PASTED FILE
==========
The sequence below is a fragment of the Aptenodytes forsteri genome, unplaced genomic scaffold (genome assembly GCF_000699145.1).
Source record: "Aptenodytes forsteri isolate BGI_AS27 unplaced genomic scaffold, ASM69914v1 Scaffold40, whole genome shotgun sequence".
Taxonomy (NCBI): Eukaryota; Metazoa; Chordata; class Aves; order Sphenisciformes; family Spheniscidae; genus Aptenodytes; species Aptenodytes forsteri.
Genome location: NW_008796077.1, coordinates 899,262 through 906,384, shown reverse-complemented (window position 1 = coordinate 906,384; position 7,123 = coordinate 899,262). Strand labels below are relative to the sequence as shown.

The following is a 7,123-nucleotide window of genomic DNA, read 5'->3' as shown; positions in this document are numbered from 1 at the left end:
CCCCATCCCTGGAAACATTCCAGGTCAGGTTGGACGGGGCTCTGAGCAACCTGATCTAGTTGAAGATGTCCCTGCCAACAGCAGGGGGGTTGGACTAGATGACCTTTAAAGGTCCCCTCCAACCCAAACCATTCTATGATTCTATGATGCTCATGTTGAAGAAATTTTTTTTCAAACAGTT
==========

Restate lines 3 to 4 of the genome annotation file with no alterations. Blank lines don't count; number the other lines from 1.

Taxonomy (NCBI): Eukaryota; Metazoa; Chordata; class Aves; order Sphenisciformes; family Spheniscidae; genus Aptenodytes; species Aptenodytes forsteri.
Genome location: NW_008796077.1, coordinates 899,262 through 906,384, shown reverse-complemented (window position 1 = coordinate 906,384; position 7,123 = coordinate 899,262). Strand labels below are relative to the sequence as shown.